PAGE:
HTTP-console

To invoke the application, open any browser window and type the following:

http://localhost:8081

Refer the following output is observed in the console view:

INFO  2013-12-24 17:21:09,885 [[integration].HTTP_FlowFlow1.stage1.02] org.mule.api.processor.LoggerMessageProcessor:  Response: /
Reached echoInput method

Input: /
INFO  2013-12-24 17:21:19,361 [[integration].HTTP_FlowFlow1.stage1.02] org.mule.api.processor.LoggerMessageProcessor:  Response: /favicon.ico

The browser sends two HTTP requests to Mule server. One for the / and second for /favicon.ico. The first request is allowed by the expression filter and the logger code within the echoInput method of the DataEcho class is displayed. The expression filter skips the second request and prevents its passage to the Java component.

That’s it for the first tutorial.

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11 thoughts on “Mule Tutorial Series: HTTP Endpoint, Java Component & Expression Filter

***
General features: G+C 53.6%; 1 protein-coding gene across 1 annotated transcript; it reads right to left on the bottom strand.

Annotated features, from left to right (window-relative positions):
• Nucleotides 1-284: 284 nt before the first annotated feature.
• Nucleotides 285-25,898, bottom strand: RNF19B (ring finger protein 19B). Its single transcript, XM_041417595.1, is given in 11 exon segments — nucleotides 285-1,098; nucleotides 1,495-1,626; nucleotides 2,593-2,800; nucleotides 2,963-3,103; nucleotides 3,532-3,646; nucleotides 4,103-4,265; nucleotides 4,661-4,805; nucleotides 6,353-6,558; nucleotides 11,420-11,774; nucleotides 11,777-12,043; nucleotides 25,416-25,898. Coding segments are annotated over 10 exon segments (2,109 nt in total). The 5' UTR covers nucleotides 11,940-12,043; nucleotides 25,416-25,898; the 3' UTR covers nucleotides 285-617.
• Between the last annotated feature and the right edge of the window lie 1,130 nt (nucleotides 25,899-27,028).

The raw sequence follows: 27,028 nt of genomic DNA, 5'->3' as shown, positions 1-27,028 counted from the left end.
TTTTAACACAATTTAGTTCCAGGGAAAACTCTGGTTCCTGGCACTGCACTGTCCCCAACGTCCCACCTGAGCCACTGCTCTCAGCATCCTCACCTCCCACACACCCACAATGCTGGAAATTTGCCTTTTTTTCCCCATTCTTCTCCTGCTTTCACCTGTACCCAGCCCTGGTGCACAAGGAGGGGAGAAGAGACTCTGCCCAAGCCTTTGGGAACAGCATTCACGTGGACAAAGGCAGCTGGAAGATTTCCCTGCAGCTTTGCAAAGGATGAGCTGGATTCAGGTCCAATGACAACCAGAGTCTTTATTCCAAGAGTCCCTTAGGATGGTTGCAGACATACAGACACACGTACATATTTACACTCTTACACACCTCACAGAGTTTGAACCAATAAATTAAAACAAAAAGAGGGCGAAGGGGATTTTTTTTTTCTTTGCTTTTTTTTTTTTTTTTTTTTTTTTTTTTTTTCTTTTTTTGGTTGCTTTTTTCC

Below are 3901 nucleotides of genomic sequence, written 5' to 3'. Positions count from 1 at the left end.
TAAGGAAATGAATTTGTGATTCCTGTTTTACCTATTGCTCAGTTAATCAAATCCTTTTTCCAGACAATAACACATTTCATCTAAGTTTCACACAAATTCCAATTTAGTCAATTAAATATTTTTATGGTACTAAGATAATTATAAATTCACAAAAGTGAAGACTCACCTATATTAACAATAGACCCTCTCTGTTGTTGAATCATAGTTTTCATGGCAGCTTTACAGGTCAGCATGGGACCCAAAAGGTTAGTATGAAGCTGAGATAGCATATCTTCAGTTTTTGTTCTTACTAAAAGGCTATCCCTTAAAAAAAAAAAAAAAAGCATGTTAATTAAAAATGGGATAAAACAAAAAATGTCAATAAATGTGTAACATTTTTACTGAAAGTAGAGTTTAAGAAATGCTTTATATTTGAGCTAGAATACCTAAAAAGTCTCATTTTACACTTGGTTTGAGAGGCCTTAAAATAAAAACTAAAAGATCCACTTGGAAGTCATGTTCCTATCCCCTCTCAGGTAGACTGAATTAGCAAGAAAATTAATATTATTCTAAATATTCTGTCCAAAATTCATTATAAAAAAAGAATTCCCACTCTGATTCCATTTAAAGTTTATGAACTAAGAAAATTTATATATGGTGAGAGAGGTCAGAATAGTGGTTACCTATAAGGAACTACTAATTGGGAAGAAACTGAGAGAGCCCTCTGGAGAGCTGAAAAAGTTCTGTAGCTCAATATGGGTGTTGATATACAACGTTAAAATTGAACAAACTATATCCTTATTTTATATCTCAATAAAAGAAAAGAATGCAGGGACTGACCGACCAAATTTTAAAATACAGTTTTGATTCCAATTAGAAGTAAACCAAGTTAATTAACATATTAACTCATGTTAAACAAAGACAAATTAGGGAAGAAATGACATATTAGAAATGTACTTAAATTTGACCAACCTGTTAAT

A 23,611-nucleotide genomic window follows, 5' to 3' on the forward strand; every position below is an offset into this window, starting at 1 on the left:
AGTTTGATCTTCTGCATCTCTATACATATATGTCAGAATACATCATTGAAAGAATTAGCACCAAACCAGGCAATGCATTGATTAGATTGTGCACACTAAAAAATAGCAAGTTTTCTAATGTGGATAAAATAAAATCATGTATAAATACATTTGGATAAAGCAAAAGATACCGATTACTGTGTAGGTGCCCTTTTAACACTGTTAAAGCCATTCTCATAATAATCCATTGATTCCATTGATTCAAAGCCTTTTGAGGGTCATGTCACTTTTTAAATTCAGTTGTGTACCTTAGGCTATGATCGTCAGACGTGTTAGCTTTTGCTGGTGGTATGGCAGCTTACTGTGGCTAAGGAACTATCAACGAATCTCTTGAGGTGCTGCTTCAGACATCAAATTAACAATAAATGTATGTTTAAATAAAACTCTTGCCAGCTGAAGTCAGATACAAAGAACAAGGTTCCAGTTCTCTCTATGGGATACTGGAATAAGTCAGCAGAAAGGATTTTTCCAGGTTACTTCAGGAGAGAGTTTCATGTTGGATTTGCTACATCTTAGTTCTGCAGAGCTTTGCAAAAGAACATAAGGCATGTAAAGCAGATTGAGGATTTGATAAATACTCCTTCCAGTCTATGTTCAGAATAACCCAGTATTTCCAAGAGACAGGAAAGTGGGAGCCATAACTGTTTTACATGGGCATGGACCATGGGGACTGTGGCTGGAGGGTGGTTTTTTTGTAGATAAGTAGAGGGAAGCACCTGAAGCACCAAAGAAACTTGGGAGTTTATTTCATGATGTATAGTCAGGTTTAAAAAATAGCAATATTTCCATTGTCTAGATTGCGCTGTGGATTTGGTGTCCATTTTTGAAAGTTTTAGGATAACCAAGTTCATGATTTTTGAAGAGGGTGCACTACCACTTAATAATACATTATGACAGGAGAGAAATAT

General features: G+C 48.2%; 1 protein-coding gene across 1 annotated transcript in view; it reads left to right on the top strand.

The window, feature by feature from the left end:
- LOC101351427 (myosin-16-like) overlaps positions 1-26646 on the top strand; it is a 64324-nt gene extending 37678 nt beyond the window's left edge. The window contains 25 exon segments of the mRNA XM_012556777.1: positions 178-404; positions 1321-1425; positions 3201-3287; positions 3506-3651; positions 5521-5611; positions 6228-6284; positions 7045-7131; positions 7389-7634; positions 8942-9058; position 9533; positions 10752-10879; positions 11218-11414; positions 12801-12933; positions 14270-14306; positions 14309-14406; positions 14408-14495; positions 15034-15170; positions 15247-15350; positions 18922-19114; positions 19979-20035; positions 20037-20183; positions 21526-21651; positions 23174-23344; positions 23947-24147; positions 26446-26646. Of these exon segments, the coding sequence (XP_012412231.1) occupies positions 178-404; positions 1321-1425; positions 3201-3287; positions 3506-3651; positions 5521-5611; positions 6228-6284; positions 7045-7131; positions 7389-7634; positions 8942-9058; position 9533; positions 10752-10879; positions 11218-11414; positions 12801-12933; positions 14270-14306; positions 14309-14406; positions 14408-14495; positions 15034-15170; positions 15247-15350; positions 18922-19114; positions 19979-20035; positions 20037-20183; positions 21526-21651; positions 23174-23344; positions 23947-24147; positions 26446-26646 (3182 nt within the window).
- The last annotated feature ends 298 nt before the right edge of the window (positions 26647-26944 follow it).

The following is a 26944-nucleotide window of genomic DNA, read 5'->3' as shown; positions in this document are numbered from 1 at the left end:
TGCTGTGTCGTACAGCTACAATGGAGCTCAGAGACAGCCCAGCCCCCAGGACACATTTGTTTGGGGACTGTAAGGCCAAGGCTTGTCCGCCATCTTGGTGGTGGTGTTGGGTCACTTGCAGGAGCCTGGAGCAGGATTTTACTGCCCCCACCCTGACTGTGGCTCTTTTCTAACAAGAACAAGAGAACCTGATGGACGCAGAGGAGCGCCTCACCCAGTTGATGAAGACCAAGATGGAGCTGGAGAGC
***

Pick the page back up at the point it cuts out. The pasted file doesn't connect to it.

1. Hi I have one doubt . My scenario is have to pass the database result as parameter dynamically to the soap web service. I am passing the Parameter via SetPayload component.

    I am passing the parameter in this below format

    I am getting argument mismatch error. I tested this argument using logger payload[0][‘RATE’],payload[0][‘APPLICANT_NAME’], it retrieves the value perfectly. When I used this in set-payload I am getting argument mismatch error.

    I am looking to resolve this problem.

    Thanks in advance.

  2. Hey I Have many doubt in mule.
    1) I want to make a html page which come when mule started aftere that I should work same like my web server and I should have different web pages in mule and also different configuration.
    Can any one help me with this issue.

  3. The single quote from the sample Expression – #[!payload.contains(‘favicon.ico’)] is for html
    It gives an error and not very obviously to realize at beginning

    Following is the expression for coding
    #[!payload.contains(‘favicon.ico’)]